Gifted Education and Support Options
Many families hold the belief that, somewhere out there, there must be one specific school that is a gifted utopia. The reality is that gifted students have thrived in every educational environment conceivable. The right educational fit for your child depends on a variety of individual factors as well as available opportunities such as gifted education programs that offer appropriate levels of academic rigor for gifted students.
What is the Purpose of Gifted Education?
Gifted students need gifted educational programs that meet their abilities and needs so that they can make continuous progress in school. They should be appropriately challenged in an academic environment that can help maximize their potential. Gifted education focuses on these three primary components: enrichment, acceleration and an advanced curriculum.
What Educational Options are Available for Gifted Students?
At the state policy level, many states have no laws mandating gifted education or identification and, of those with mandates, many have no available funding for gifted education (see more information on NAGC’s Gifted by State page and Gifted Education in the U.S. – State Policy & Legislation. Gifted services in your local area may be determined by the individual school or school district. This might include ability grouping, gifted pull-out classes, or access to public gifted magnet schools. Private schools are similarly positioned to determine their own criteria for giftedness and make individual choices on how to meet the needs of this population.
While schools may lack a unified approach to meeting the needs of gifted students, there are a few points of agreement among researchers examining the best practices in gifted education across many types of schools and districts. Highly gifted students benefit from a strength-based approach that includes:
- Access to advanced materials,
- Higher-level instruction, and
- A faster-paced curriculum.
We use the term “academic acceleration” for any educational option that meets these goals. There are at least 20 different forms of acceleration, including grade-skipping, advancing a grade in a single subject, curriculum compacting and telescoping, and meaningful, relevant enrichment. The authors of A Nation Deceived and A Nation Empowered synthesize over 50 years of research on acceleration; the overwhelming evidence reveals that acceleration provides academic and social-emotional benefits to gifted students.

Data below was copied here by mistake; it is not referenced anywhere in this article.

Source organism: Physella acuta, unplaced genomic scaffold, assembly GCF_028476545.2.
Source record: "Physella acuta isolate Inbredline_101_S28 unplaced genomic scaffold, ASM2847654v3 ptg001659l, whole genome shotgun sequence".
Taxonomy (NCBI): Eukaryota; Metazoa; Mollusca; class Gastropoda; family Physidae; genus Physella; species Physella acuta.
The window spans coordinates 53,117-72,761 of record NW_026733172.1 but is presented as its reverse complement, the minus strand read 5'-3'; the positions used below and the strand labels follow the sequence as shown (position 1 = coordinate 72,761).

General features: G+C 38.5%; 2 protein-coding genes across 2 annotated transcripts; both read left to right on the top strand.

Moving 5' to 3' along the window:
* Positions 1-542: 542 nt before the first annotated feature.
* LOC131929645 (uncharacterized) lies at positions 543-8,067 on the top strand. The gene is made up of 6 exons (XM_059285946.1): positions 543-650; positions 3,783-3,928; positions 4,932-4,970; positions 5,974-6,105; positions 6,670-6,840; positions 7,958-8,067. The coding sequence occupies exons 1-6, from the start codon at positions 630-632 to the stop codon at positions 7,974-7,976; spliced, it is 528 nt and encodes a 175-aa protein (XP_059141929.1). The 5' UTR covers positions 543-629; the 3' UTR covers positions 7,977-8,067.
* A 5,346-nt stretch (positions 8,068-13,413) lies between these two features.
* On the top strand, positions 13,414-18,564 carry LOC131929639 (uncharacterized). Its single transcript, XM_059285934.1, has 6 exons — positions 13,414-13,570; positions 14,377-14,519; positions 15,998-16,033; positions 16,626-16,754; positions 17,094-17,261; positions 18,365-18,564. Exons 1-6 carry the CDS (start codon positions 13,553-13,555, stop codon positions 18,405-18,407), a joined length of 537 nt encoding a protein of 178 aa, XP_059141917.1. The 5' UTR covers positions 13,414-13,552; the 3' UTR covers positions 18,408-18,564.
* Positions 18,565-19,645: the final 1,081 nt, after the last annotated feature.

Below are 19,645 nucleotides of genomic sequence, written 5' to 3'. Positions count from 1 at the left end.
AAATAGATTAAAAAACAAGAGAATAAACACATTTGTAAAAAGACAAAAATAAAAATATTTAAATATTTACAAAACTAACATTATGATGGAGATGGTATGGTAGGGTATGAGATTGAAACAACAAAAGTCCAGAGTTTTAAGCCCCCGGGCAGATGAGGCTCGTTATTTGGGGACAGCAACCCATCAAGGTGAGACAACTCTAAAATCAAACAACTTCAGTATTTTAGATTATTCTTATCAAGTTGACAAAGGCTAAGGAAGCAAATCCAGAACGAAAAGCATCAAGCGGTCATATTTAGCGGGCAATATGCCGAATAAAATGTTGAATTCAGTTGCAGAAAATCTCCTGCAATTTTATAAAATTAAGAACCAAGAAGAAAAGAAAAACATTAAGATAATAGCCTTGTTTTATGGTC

Many gifted students also thrive in non-traditional school settings outside of public and private brick and mortar schools. Families may turn to homeschooling as a flexible option to accommodate a child’s advanced abilities or unique interests. Other gifted students find success and meaningful experiences through world schooling. And others still may find eclectic and hybrid blends of many options to their taste.
What Can Parents Do to Help Their Gifted Child Succeed?
Parents may find themselves in many different roles as they support their gifted child. They may act as a teacher, cheerleader, mediator, confidant, or reality-checker. Often parents find themselves in the role of the advocate as they work with various institutions to accommodate their child’s unique learning needs. Working with a school as an advocate might one way to help your gifted child access acceleration options. This can require flexibility and persistence on the part of the parent who must find areas of mutual gain for their gifted child and the administration. These same principles may apply to gifted homeschooling parents who find they must still advocate for their child to have access to programs or opportunities typically reserved for older children.
Parents will need to stay informed about their child’s educational experience in order to help them advocate for appropriately challenging options. This might mean taking a child’s complaints about boredom in class more seriously and being open-minded about possible solutions.
What Kinds of Programs Exist for Gifted Students?
There are many programs for gifted students that can help provide additional intellectual challenge. This includes after-school programs, weekend programs, summer classes, and distance learning experiences. Gifted enrichment programs and gifted summer programs are two ways many parents support their gifted child’s educational growth outside of the school environment. These options may be used as a supplement in addition to school. For example, students may use an online enrichment class to further explore a unique subject of interest. They can also be important places to form social connections with like-minded peers. A science summer program may be one place where your gifted child feels like they can share their love for subatomic particles with other children their age.
To explore more options for enrichment and summer programs, check out our lists of Online Program Comparison Charts and Summer Programs. The Davidson Academy and Davidson Gifted Summer Programs are specifically designed to meet the needs of the nation’s brightest youth.
There is no one right educational trajectory for gifted students. Like all students, gifted individuals benefit from guidance, encouragement, and scaffolding throughout their educational experience to help them succeed with their individual goals.